Ted Poe Argues U.S. Policy Allows Criminal Aliens Blocked From Deportation By Home Countries to Walk Free, Commit Murder

(Photo by John Moore/Getty Images)

Due to a very questionable U.S. policy, thousands of criminal aliens from countries like Pakistan, Cuba, Mexico, China and Vietnam remain free to commit additional crimes because their home nations won’t take them back, Fox News reports.

Based on a 2001 Supreme Court decision, U.S. immigration officials are only allowed to hold someone for six months after their incarceration. If the immigrant’s home country refuses to take back their national, the U.S. is required to let them walk — no matter what crime they have committed.

(RELATED: Report: Illegal Aliens Released by Federal Gov’t Committed 19 Murders, 142 Sex Crimes)

While some lawmakers are attempting to correct the problem by punishing nations that won’t take back their own criminals, the Obama administration and several Democrats in Congress are blocking punitive legislation, advocating that the State Department handle the issue through diplomatic measures.

Ted Poe Argues U.S. Policy Allows Criminal Aliens Blocked From Deportation By Home Countries to Walk Free, Commit Murder

U.S. Rep. Ted Poe, R-Texas. (Photo by Alex Wong/Getty Images)

Rep. Ted Poe (R-Texas) wants to change the law to include the withholding of visas to countries that refuse to take back their nationals.

“I don’t know why the State Department seems to take the side of foreign countries over our own American interest in the United States,” Poe said, urging the U.S. to tell those countries: “Look, you take these people back or the consequence is going to be no visas for your nation.”

More than 50,000 criminal illegal aliens ordered deported remain in the U.S.

Poe says there were three particularly gruesome crimes committed by illegal aliens that brought the issue to his attention:

  • In June, a judge sentenced 22-year-old Shafiqul Islam from Bangladesh for the murder of 73-year-old Lois Decker. Before murdering Decker, Islam served a year in prison for sexually assaulting a child. After his release from prison, a judge ordered Islam be deported, however, Bangladesh would not take him back. So he remained in the United States and went on to kill a U.S. citizen.
  • Binh Thai Luc, 35, was a career criminal who spent eight years in a California prison when a judge ruled he be deported. Vietnam refused to take him back, so he was released onto the streets of San Francisco. He would go on to allegedly bludgeon to death a family of five in March of 2012.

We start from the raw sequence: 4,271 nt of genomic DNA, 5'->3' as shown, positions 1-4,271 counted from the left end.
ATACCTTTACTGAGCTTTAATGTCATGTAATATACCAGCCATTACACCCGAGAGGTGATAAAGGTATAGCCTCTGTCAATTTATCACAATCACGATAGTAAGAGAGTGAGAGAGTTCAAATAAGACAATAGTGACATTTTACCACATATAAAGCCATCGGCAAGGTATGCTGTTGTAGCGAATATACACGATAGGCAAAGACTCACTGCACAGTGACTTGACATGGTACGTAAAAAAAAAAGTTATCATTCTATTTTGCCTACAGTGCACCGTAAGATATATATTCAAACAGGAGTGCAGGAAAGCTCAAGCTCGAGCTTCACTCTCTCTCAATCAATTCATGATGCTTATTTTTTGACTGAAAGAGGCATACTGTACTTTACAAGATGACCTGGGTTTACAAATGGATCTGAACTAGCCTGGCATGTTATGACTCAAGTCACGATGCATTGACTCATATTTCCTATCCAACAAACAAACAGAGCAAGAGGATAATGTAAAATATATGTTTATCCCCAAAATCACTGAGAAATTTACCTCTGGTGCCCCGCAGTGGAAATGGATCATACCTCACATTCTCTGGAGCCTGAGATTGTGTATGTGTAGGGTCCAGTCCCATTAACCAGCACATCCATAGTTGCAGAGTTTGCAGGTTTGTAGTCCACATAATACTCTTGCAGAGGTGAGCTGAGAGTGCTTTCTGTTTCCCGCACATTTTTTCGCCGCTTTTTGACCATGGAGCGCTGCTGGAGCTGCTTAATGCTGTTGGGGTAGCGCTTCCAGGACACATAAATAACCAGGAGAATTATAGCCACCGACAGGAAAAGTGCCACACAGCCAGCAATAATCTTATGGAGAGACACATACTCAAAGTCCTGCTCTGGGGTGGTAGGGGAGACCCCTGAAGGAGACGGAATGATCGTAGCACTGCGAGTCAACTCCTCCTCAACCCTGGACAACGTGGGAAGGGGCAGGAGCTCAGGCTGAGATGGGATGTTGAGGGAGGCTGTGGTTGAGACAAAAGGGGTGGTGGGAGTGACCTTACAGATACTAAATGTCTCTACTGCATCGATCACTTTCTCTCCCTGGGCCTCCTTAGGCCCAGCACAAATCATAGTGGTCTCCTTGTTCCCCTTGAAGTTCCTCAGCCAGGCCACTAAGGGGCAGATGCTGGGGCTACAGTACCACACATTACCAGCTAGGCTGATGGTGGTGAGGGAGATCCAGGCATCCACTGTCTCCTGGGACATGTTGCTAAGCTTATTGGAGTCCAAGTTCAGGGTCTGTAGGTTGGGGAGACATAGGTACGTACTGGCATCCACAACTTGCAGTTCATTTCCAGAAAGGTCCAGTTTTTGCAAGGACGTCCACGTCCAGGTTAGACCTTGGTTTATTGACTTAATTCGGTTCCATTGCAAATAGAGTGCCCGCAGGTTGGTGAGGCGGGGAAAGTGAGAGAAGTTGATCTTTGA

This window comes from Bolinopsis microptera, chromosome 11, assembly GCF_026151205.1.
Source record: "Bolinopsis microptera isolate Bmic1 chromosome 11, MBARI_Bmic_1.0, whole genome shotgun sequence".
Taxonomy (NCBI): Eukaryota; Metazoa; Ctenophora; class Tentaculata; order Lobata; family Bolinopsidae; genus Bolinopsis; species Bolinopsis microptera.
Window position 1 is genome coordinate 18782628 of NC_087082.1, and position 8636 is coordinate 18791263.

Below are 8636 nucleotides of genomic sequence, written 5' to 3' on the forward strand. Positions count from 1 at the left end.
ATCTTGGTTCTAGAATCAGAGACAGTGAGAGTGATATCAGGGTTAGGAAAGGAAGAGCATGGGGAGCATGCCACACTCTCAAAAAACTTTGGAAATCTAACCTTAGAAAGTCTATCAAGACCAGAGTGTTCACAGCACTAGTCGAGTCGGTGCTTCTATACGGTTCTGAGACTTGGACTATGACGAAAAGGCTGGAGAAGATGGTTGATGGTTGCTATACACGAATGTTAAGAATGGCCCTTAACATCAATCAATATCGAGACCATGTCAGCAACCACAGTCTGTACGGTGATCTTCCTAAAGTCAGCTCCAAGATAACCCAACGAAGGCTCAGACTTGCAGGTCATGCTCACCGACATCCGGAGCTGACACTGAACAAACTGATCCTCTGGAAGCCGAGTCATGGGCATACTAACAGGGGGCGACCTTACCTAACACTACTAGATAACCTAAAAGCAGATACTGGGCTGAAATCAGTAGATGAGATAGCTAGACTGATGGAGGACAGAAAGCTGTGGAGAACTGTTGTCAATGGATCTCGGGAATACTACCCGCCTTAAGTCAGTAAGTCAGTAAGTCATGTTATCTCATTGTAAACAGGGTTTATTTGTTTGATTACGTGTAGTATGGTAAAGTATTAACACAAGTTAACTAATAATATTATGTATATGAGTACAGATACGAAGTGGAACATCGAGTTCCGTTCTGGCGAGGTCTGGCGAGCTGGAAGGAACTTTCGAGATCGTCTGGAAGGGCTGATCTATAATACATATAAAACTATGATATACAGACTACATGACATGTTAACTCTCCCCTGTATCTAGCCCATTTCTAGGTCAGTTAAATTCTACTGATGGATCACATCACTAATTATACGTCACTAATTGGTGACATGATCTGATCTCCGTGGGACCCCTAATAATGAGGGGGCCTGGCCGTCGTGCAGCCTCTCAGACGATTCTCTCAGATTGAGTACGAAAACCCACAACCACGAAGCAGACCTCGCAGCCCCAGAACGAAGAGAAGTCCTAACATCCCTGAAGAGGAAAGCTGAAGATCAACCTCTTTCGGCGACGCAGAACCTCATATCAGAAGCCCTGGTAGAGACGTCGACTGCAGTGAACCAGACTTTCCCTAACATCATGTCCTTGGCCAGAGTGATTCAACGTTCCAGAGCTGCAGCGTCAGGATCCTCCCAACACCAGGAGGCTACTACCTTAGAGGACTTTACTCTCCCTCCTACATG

• In Boston, a Cambodian thug stabbed and beat 16-year-old Ashton Cline-McMurray to death with a golf club. The boy suffered from cerebral palsy and was attacked while on his way home from a football game. After striking a plea deal in 2003, Loeun Heng was supposed to be deported last year following his release from prison. Instead, his country refused to take him back and he was cut loose in the U.S. He remains free.

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But these cases caught Poe’s attention. His first bill introduced last year refused any visas — student, business or tourist — to any country that refused to repatriate their criminals. That bill went nowhere, opposed by the travel industry, the administration and Democrats in Congress

Back again in the House Immigration Subcommittee, Poe is trying again. This year, his bill only applies to visas for diplomatic staff from countries that refuse deported nationals. But many Democrats believe even that is too aggressive.

“What Poe’s bill will do is throw a monkey wrench into diplomatic relations. It is a nonstarter for that reason,” says immigration attorney Dave Leopold. “It makes it extremely difficult, if not impossible, for the secretary of State and the secretary of Homeland Security to make intelligent decisions about when to stop issuing visas to countries that refuse to take their criminal alien deportees.”

Poe argues that the State Department already retains the power to withhold visas from offending nations but has only used it once in 2005 against the small country of Guyana, who then agreed to take back its 100 citizens. His current bill in committee would make the sanctions mandatory.

“These people don’t go back. They stay here. They commit crimes. And the countries that are responsible for them don’t do anything about it. It’s time the United States do something about it and hold these countries accountable,” Poe added. “They aren’t going to have any choice if we pass this law.”